Written in 1944, Saul Bellow’s Dangling Man begins, “There was a time when people were in the habit of addressing themselves frequently and felt no shame at making a record of their inward transactions. But to keep a journal nowadays is considered a kind of self-indulgence, a weakness, and in poor taste. For this is an era of hardboiled-dom.”
The irony of writing this on a blog, while casting an eye over a rolling Twitter-feed. What is the opposite of hardboiled-dom, an appropriate name for our self-indulgent era?
At the time of writing his debut novel, Bellow could not have predicted winning the Nobel Prize for Literature in 1976. His Nobel lecture is magnificent:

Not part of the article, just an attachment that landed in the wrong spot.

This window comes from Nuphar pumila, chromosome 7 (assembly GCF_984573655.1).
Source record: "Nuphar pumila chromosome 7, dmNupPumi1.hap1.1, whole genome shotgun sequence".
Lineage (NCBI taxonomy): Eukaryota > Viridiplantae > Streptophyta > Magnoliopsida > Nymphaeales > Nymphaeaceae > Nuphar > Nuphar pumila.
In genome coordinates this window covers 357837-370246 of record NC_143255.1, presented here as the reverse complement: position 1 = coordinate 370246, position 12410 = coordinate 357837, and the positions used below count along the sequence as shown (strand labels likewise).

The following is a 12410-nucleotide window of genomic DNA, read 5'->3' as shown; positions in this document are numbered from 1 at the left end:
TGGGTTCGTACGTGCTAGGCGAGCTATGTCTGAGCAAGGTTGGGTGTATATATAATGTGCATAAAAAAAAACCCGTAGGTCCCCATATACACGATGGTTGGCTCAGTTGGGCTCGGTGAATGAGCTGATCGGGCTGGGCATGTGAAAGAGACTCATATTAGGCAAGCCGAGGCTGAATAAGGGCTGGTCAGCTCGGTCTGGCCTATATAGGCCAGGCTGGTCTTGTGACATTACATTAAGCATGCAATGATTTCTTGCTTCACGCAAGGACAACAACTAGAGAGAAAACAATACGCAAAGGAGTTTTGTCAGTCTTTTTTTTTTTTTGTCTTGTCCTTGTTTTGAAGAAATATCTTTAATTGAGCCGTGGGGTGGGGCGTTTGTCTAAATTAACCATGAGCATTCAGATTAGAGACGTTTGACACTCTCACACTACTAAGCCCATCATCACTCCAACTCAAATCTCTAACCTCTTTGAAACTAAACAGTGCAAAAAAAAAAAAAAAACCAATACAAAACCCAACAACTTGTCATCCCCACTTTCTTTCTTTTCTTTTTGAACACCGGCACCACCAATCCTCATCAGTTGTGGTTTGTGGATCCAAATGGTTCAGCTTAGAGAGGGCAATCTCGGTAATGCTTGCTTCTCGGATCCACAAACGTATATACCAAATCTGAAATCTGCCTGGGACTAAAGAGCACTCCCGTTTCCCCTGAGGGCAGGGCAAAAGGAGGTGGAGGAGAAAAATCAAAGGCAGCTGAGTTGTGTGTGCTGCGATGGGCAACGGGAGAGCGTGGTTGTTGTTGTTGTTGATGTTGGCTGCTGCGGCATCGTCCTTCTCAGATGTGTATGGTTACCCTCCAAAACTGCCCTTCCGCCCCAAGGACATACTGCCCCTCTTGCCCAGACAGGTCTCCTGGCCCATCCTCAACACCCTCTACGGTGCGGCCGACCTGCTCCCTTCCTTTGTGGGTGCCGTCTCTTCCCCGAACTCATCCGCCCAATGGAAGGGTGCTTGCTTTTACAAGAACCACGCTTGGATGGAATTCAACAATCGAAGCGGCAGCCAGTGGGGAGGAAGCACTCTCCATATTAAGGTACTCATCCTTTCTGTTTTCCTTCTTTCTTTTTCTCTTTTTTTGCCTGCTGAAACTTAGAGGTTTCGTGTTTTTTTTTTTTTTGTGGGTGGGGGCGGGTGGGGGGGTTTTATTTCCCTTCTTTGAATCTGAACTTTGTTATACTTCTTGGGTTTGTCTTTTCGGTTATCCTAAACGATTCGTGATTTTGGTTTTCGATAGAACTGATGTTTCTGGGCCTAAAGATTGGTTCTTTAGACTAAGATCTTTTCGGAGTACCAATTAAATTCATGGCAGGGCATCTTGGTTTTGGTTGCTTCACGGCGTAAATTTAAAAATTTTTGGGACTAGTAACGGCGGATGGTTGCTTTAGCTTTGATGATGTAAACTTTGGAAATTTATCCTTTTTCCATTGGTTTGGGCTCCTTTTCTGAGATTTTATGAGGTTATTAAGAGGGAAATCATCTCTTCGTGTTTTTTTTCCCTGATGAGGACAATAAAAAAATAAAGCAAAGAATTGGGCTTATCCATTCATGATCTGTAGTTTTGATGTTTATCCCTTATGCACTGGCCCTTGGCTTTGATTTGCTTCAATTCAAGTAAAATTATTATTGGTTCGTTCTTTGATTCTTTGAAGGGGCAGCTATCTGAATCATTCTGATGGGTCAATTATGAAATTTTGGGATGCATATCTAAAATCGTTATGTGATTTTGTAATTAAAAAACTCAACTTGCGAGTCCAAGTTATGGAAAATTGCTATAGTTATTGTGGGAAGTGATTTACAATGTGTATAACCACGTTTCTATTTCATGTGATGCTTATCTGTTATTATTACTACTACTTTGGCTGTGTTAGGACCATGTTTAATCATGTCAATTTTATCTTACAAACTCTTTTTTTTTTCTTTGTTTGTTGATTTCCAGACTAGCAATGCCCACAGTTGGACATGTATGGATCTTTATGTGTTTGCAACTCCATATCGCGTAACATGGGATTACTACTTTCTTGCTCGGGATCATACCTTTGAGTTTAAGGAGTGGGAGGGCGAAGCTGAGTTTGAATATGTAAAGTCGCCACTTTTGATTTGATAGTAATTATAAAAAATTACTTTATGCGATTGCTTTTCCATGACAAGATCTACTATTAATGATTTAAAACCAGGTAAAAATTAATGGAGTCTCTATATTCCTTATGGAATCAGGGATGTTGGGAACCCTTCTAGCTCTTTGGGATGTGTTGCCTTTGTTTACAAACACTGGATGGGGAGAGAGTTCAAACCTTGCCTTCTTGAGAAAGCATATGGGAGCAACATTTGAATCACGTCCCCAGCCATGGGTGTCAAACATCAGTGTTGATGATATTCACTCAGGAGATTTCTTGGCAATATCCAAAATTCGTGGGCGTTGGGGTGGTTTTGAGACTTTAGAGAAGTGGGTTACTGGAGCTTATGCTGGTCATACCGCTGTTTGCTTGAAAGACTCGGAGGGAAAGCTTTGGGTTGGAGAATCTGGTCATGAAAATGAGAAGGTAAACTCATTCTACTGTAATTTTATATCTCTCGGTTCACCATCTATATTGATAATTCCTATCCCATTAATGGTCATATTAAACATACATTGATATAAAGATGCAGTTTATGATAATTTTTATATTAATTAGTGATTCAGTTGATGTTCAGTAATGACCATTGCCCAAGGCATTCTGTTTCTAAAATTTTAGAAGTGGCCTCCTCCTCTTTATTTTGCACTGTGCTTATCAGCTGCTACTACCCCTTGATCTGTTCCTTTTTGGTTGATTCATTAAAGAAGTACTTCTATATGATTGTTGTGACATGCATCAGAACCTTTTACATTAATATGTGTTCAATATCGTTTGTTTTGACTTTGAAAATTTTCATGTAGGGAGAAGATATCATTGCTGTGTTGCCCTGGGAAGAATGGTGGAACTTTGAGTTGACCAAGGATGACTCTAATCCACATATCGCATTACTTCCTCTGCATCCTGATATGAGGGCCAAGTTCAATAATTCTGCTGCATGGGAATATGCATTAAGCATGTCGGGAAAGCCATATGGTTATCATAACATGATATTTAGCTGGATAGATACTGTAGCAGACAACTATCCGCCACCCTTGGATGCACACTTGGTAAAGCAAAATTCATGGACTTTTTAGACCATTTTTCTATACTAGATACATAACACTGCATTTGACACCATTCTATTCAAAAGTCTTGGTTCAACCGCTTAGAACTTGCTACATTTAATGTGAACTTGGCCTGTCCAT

Characters, Elizabeth Bowen once said, are not created by writers. They pre-exist and they have to be found. If we do not find them, if we fail to represent them, the fault is ours. It must be admitted, however, that finding them is not easy. The condition of human beings has perhaps never been more difficult to define.